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Unions advise pilots to avoid full-body scans

Two pilot unions urged members in the last week to avoid security screening by the full body scanners being deployed at airports across the country. They are concerned about the amount of radiation the advanced imaging technology machines emit and the cumulative effects on pilots.

In a Nov. 8 letter to members, the U.S. Airline Pilots Association, which represents 5,200 US Airways pilots, warns the Transportation Security Administration "has offered no credible specifications for the radiation emitted by these machines. As pilots, we are exposed to more radiation as a function of our normal duties than nearly every other category of worker in the United States. . . . USAPA has determined that frequent exposure to TSA-operated scanner devices may subject pilots to significant health risks."

A similar letter from the Allied Pilots Association, the union representing 11,500 pilots with American Airlines, was obtained by The Atlantic, Nextgov's sister publication. It advises members that the backscatter screening devices now being deployed could be "harmful to your health." The letter also reminds pilots they are exposed to more radiation than most other workers, including those at nuclear power plants. "There is mounting evidence of higher-than-average cancer rates as a consequence," the letter noted.

Both letters advised pilots to seek other screening methods, such as standard magnetometer devices, or a pat-down by a Transportation Security Administration officer. Under enhanced pat-downs, screeners examine more of the person's body.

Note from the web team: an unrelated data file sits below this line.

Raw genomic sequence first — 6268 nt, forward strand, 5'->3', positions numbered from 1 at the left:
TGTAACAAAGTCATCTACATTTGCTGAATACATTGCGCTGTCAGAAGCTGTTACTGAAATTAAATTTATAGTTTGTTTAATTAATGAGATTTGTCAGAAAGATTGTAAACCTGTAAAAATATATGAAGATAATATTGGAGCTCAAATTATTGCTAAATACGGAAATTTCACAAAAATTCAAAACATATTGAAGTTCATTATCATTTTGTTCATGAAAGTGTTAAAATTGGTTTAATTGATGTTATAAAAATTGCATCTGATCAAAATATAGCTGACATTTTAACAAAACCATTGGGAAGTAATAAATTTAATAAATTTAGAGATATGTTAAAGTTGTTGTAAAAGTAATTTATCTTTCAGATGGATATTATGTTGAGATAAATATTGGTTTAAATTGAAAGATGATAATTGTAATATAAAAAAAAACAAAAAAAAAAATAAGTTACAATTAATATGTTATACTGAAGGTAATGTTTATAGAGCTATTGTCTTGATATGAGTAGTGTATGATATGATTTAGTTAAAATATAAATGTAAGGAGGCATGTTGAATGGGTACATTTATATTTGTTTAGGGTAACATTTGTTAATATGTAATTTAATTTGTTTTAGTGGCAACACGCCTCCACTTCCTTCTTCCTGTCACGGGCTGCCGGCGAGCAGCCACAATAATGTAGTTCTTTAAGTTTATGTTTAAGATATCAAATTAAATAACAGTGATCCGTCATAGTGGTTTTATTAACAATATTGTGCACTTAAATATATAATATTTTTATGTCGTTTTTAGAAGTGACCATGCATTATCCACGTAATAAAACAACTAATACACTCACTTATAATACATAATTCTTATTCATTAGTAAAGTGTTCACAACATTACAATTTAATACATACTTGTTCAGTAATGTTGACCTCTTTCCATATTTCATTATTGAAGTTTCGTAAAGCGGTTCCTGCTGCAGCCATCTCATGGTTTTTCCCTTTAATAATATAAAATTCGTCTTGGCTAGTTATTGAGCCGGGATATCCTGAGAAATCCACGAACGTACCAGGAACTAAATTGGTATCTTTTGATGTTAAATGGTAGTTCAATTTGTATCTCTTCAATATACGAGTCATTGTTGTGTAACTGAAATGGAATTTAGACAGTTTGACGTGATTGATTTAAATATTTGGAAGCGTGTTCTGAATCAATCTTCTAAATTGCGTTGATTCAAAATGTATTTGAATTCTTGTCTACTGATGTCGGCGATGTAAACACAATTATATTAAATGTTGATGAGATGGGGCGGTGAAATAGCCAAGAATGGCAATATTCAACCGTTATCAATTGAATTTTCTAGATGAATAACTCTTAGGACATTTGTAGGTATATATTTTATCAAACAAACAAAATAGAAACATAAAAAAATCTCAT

While recommending the pat-downs as an alternative to the AIT scanners, both unions described them as demeaning and intrusive. USAPA recounted the experience of one US Airways pilot who "experienced a frisking that . . . left him unable to function as a crew member."

Thomas Anthony, director of the University of Southern California's aviation safety and security program in Los Angeles, said, "The [union's] concern is warranted." TSA has a responsibility to demonstrate the safety of the technology for pilots' repeated exposure before requiring them to submit to it, he said.

Some familiar with the technology question whether it has been thoroughly researched. Issues related to the basic science have not been addressed, said Peter Rez, a professor of physics at Arizona State University in Tempe. His calculations indicate that the dose, although very low, is still higher than what the government claims and "the standards to which they adhere are kind of sloppy."

"[They] looked at it and never checked it very thoroughly," Rez surmised. He speculated that in the aftermath of the thwarted Christmas Day 2009 attack aboard Northwest Airlines Flight 253, when a passenger linked to al Qaeda

tried to set off plastic explosives sewn into his underwear, federal officials acted too quickly in deciding to deploy the machines.

"It's a whole new type of radiation that hasn't been thoroughly researched," added David Mackett, president of the Airline Pilots Security Alliance, a nonpartisan organization that provides information on aviation security measures.

TSA did not return a phone call seeking comment. Officials at the Food and Drug Administration and TSA, however, did describe the potential health effects from radiation as minuscule in a letter last month to the White House Office of Science and Technology. The letter was made available by a public relations firm representing Rapiscan Systems, the company that makes the screening devices.

Mackett said full-body scanners are "completely ineffective until they are in every lane," at the checkpoints, which will take years. The unions advised members to choose screening lanes not yet equipped with the new machines. According to Mackett, terrorists will do the same thing, thereby bypassing any enhanced security the machines might provide.

"We don't feel requiring [pilots] to be strip searched or radiated is an acceptable choice," he said. "Especially when it's not effective."

Mackett noted that attacks have been thwarted not by technology, but by people onboard aircraft. "We are still largely flying defenseless airplanes across the country," he said.

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